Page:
November 2011 eNotes

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Pre-Engineering Biomedical Curriculum Highlights Value of Engineering

TEAMS Fellow teaches at Centaurus High School...

Engineering Alumni Relations Hosts Talk by Former Rhodes Scholar

Jim Hansen discusses predictive modeling work...

Pre-Engineering Biomedical Curriculum Highlights Value of Engineering

This fall at Centaurus High School in Lafayette, mechanical engineering PhD student and GK-12 TEAMS Fellow Brandi Jackson Briggs is teaching a semester-long biomedical engineering course for the school's Pre-Engineering Academy.

The course focuses on how engineering contributes to society through the design of a remote-controlled, motorized device that explores the abdominal cavity in search of endometriosis. The unique design of the abdominal cavity itself simulates the real look and feel of a human abdomen. The 30 Centaurus High School students have found the project to be an exciting application of engineering and now think of biomedical engineering as a possible career interest.

The biomedical project, created by Briggs and former GK-12 Fellow Ben Terry, also a mechanical engineering PhD student, has been developed into a multi-lesson curriculum, "Next Generation Surgical Tools," that will soon be available on, the NSF-funded digital library collection developed under the leadership of Associate Dean Jacquelyn Sullivan.

Engineering Alumni Relations Hosts Talk by Former Rhodes Scholar

CU aerospace alumnus Jim Hansen, a former All Big-Eight tackle and Rhodes scholar who now works at the Naval Research Laboratory in Monterey, California, spoke to students in the Herbst Humanities and Engineering Honors programs, and then presented "Cloudy with a Chance of Pirates," a public talk about his work using predictive modeling techniques to combat pirate activity off the coast of Somalia. The Oct. 20 events were hosted by CU Engineering Alumni Relations and Engineering Development.

At left, Hansen visits with CU alumnus Clancy Herbst while college faculty Diane Sieber and Scot Douglass look on.

Undergrads Launch High-Altitude Balloons as Gateway to Space

Students participating in ASEN 2500 Gateway to Space launched the small payloads they designed and built this semester on a high-altitude balloon near Windsor, Colorado on Nov. 6.

One balloon carried the 10 Gateway payloads, while a second balloon carried payloads from five Colorado Space Grant institutions – including a payload designed by a CU Space Grant team. The CU team's payload is testing the feasibility of using an Arduino board in sounding rocket payloads such as those that are part of the nationwide sounding rocket program facilitated by COSGC staff, students, and NASA's Wallops Flight Facility.

All the payloads flew to an altitude of 100,000 feet before returning to Earth, and one went all the way to Nebraska before students recovered it.

Honors & Awards: November 2011

Congratulations to the following individuals on their outstanding achievements:


  • Kristi Anseth of chemical and biological engineering is among the 10 individuals from different fields selected to be inducted into the Colorado Women's Hall of Fame on March 8.
  • Arthi Jayaraman of chemical and biological engineering was appointed Patten Faculty Fellow recognizing her many achievements as an assistant professor in the areas of grants and publications, a DOE Early Career Award and the department's undergraduate teaching award.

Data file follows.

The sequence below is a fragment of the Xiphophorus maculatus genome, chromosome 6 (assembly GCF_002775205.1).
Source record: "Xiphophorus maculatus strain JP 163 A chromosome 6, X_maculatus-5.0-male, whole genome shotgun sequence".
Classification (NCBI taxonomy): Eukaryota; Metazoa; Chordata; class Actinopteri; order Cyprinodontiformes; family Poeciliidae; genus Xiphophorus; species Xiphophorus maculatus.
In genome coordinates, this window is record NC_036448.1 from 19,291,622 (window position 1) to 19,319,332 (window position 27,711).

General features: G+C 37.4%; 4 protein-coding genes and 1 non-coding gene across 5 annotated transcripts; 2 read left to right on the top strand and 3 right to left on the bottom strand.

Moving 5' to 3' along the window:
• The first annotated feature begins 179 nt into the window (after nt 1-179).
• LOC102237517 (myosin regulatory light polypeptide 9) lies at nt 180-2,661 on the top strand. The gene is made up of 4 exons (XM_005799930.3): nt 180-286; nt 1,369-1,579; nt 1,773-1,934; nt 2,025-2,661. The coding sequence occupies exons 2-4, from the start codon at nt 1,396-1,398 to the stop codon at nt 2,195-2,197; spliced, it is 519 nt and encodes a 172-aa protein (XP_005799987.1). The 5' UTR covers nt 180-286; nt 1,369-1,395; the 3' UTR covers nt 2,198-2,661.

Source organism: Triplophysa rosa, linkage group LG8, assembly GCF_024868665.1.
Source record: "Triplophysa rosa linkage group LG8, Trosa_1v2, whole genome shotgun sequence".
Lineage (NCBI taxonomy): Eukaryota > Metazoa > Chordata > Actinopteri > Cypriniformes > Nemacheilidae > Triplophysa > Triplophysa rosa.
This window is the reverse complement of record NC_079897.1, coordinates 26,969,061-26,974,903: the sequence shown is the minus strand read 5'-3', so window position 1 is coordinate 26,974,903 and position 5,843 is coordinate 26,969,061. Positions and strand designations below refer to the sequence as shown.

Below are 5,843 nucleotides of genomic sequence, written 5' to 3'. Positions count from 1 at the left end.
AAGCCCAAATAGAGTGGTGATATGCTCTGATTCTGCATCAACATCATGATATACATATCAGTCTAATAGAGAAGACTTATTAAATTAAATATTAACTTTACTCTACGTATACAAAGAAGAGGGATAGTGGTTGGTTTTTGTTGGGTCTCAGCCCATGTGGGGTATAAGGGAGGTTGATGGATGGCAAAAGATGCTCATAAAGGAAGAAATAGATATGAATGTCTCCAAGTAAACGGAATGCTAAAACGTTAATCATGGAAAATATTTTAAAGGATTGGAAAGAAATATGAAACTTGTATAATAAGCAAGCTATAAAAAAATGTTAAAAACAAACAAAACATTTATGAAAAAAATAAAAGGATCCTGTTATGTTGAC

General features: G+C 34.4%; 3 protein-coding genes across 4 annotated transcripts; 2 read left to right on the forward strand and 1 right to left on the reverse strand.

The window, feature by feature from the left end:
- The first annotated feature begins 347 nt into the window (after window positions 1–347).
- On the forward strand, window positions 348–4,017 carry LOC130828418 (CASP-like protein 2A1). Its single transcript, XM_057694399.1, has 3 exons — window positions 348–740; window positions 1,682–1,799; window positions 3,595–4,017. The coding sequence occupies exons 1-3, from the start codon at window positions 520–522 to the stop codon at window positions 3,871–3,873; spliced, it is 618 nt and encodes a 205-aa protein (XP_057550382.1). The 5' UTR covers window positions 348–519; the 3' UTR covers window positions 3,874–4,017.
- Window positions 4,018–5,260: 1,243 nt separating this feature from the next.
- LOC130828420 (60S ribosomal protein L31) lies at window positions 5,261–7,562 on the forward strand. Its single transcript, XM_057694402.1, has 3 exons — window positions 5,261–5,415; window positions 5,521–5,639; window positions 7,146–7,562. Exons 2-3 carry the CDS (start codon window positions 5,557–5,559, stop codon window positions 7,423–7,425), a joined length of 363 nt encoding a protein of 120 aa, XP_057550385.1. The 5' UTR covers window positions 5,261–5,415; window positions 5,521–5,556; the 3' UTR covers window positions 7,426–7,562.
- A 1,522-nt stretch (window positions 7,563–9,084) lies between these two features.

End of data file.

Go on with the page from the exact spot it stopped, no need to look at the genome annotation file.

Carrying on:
• Kenneth Jansen of aerospace engineering sciences was named an associate fellow in the American Institute of Aeronautics and Astronautics.
  • Zoya Popovic and Dragan Maksimovic of electrical, computer and energy engineering are directing three projects under the DARPA Microscale Power Conversion program. The goals of this program are to develop high-efficiency, high-linearity microwave (RF) transmitters that can handle high bandwidth signals for radar and communication applications using integrated supply modulated RF amplifiers based on wide-bandgap GaN devices. The grants total $4.4 million over three years.
  • Karl Linden of civil, environmental, and architectural engineering is participating in a new research consortium funded by the Gulf of Mexico Research Institute. The $12 million consortia on the science and technology of dispersants as relevant to deep sea oil releases is led by Tulane University.


  • Janna Martinek of chemical and biological engineering took first place nationally in the Computing and Systems Technology Division poster contest at the American Institute of Chemical Engineers meeting in Minneapolis. Janna's talk on "Modeling and optimization of a multiple tube solar receiver for high temperature solar-thermal processes" was co-authored by Carl Bingham of NREL and Alan Weimer, her CU engineering advisor. 
  • Christopher Muhich of chemical and biological engineering, advised by Charles Musgrave and Al Weimer, took second place in the AIChE Environmental Division poster contest, and post-doc Diana Leung took second place in the AIChE Materials Engineering and Science Division.
  • Josh McCall of chemical and biological engineering, who is advised by Kristi Anseth, was selected to receive the best poster award at the Surfaces in Biomaterials conference.
  • Mark Tibbitt of chemical and biological engineering, who is advised by Kristi Anseth, was selected to receive the 2012 Award for Outstanding PhD Research, and undergraduate Anna Blakney, who is supervised by Stephanie Bryant, will receive the 2012 Undergraduate Student Award from the Society for Biomaterials.

Important Announcements

CUEngineering:  A publication for alumni and friends. Read the 2016 edition of CUEngineering magazine here.

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